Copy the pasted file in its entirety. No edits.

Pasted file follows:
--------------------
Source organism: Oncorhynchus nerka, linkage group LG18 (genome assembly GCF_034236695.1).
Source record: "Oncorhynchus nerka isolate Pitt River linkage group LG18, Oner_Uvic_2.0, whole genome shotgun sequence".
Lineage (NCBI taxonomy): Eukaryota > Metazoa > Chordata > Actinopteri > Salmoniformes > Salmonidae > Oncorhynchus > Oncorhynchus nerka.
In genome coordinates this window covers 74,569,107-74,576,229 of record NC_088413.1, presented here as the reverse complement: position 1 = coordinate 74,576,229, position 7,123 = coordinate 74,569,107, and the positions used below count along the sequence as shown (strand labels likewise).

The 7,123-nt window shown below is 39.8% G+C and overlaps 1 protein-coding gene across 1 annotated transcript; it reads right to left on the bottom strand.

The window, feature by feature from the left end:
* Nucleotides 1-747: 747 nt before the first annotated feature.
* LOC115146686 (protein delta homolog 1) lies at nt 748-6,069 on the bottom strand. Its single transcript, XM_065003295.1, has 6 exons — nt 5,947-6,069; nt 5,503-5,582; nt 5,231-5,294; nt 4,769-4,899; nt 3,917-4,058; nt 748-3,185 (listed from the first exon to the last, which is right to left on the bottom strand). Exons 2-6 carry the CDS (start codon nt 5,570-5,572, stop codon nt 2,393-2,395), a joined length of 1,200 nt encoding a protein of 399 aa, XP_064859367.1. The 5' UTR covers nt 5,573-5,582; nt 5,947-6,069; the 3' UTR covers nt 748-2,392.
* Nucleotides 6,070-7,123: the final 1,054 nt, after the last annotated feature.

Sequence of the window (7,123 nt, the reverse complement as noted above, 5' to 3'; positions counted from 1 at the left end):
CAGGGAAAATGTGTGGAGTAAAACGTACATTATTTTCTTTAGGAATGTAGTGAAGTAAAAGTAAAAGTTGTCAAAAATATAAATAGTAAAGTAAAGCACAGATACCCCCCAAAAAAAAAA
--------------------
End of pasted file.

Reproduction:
Source organism: Oncorhynchus nerka, linkage group LG18 (genome assembly GCF_034236695.1).
Source record: "Oncorhynchus nerka isolate Pitt River linkage group LG18, Oner_Uvic_2.0, whole genome shotgun sequence".
Lineage (NCBI taxonomy): Eukaryota > Metazoa > Chordata > Actinopteri > Salmoniformes > Salmonidae > Oncorhynchus > Oncorhynchus nerka.
In genome coordinates this window covers 74,569,107-74,576,229 of record NC_088413.1, presented here as the reverse complement: position 1 = coordinate 74,576,229, position 7,123 = coordinate 74,569,107, and the positions used below count along the sequence as shown (strand labels likewise).

The 7,123-nt window shown below is 39.8% G+C and overlaps 1 protein-coding gene across 1 annotated transcript; it reads right to left on the bottom strand.

The window, feature by feature from the left end:
* Nucleotides 1-747: 747 nt before the first annotated feature.
* LOC115146686 (protein delta homolog 1) lies at nt 748-6,069 on the bottom strand. Its single transcript, XM_065003295.1, has 6 exons — nt 5,947-6,069; nt 5,503-5,582; nt 5,231-5,294; nt 4,769-4,899; nt 3,917-4,058; nt 748-3,185 (listed from the first exon to the last, which is right to left on the bottom strand). Exons 2-6 carry the CDS (start codon nt 5,570-5,572, stop codon nt 2,393-2,395), a joined length of 1,200 nt encoding a protein of 399 aa, XP_064859367.1. The 5' UTR covers nt 5,573-5,582; nt 5,947-6,069; the 3' UTR covers nt 748-2,392.
* Nucleotides 6,070-7,123: the final 1,054 nt, after the last annotated feature.

Sequence of the window (7,123 nt, the reverse complement as noted above, 5' to 3'; positions counted from 1 at the left end):
CAGGGAAAATGTGTGGAGTAAAACGTACATTATTTTCTTTAGGAATGTAGTGAAGTAAAAGTAAAAGTTGTCAAAAATATAAATAGTAAAGTAAAGCACAGATACCCCCCAAAAAAAAAA